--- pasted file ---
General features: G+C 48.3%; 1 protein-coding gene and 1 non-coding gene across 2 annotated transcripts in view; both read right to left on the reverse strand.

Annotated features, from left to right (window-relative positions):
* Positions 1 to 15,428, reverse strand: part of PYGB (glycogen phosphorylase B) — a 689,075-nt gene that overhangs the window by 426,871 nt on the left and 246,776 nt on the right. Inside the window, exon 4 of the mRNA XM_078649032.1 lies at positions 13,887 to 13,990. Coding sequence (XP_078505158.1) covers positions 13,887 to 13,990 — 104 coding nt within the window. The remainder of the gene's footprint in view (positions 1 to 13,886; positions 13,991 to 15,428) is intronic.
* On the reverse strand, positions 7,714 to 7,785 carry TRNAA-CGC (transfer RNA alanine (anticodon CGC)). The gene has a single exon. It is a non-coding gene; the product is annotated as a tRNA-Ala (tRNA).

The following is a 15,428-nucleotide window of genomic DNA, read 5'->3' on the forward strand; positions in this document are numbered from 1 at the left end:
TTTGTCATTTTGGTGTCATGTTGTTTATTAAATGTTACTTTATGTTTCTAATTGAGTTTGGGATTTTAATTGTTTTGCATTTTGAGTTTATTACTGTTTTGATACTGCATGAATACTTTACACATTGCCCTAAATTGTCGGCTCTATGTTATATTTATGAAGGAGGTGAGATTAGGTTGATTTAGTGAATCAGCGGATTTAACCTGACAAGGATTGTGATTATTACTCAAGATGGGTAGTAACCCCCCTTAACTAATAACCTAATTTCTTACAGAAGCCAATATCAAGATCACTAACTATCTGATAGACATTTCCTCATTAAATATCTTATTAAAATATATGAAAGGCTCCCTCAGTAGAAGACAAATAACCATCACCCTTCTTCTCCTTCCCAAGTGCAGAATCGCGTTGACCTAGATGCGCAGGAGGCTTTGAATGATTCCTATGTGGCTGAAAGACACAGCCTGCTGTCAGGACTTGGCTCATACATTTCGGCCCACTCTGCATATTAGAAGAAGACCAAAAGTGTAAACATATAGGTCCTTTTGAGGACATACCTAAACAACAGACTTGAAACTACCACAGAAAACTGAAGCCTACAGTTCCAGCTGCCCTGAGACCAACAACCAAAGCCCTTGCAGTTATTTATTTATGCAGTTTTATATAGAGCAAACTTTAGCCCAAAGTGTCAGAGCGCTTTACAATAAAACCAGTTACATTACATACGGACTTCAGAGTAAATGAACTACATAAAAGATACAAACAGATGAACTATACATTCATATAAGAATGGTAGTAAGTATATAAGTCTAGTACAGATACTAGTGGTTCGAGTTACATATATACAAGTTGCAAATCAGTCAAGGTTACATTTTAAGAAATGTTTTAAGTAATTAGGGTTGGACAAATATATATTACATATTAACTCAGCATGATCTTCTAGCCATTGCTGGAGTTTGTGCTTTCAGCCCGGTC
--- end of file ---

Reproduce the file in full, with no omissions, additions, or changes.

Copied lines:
General features: G+C 48.3%; 1 protein-coding gene and 1 non-coding gene across 2 annotated transcripts in view; both read right to left on the reverse strand.

Annotated features, from left to right (window-relative positions):
* Positions 1 to 15,428, reverse strand: part of PYGB (glycogen phosphorylase B) — a 689,075-nt gene that overhangs the window by 426,871 nt on the left and 246,776 nt on the right. Inside the window, exon 4 of the mRNA XM_078649032.1 lies at positions 13,887 to 13,990. Coding sequence (XP_078505158.1) covers positions 13,887 to 13,990 — 104 coding nt within the window. The remainder of the gene's footprint in view (positions 1 to 13,886; positions 13,991 to 15,428) is intronic.
* On the reverse strand, positions 7,714 to 7,785 carry TRNAA-CGC (transfer RNA alanine (anticodon CGC)). The gene has a single exon. It is a non-coding gene; the product is annotated as a tRNA-Ala (tRNA).

The following is a 15,428-nucleotide window of genomic DNA, read 5'->3' on the forward strand; positions in this document are numbered from 1 at the left end:
TTTGTCATTTTGGTGTCATGTTGTTTATTAAATGTTACTTTATGTTTCTAATTGAGTTTGGGATTTTAATTGTTTTGCATTTTGAGTTTATTACTGTTTTGATACTGCATGAATACTTTACACATTGCCCTAAATTGTCGGCTCTATGTTATATTTATGAAGGAGGTGAGATTAGGTTGATTTAGTGAATCAGCGGATTTAACCTGACAAGGATTGTGATTATTACTCAAGATGGGTAGTAACCCCCCTTAACTAATAACCTAATTTCTTACAGAAGCCAATATCAAGATCACTAACTATCTGATAGACATTTCCTCATTAAATATCTTATTAAAATATATGAAAGGCTCCCTCAGTAGAAGACAAATAACCATCACCCTTCTTCTCCTTCCCAAGTGCAGAATCGCGTTGACCTAGATGCGCAGGAGGCTTTGAATGATTCCTATGTGGCTGAAAGACACAGCCTGCTGTCAGGACTTGGCTCATACATTTCGGCCCACTCTGCATATTAGAAGAAGACCAAAAGTGTAAACATATAGGTCCTTTTGAGGACATACCTAAACAACAGACTTGAAACTACCACAGAAAACTGAAGCCTACAGTTCCAGCTGCCCTGAGACCAACAACCAAAGCCCTTGCAGTTATTTATTTATGCAGTTTTATATAGAGCAAACTTTAGCCCAAAGTGTCAGAGCGCTTTACAATAAAACCAGTTACATTACATACGGACTTCAGAGTAAATGAACTACATAAAAGATACAAACAGATGAACTATACATTCATATAAGAATGGTAGTAAGTATATAAGTCTAGTACAGATACTAGTGGTTCGAGTTACATATATACAAGTTGCAAATCAGTCAAGGTTACATTTTAAGAAATGTTTTAAGTAATTAGGGTTGGACAAATATATATTACATATTAACTCAGCATGATCTTCTAGCCATTGCTGGAGTTTGTGCTTTCAGCCCGGTC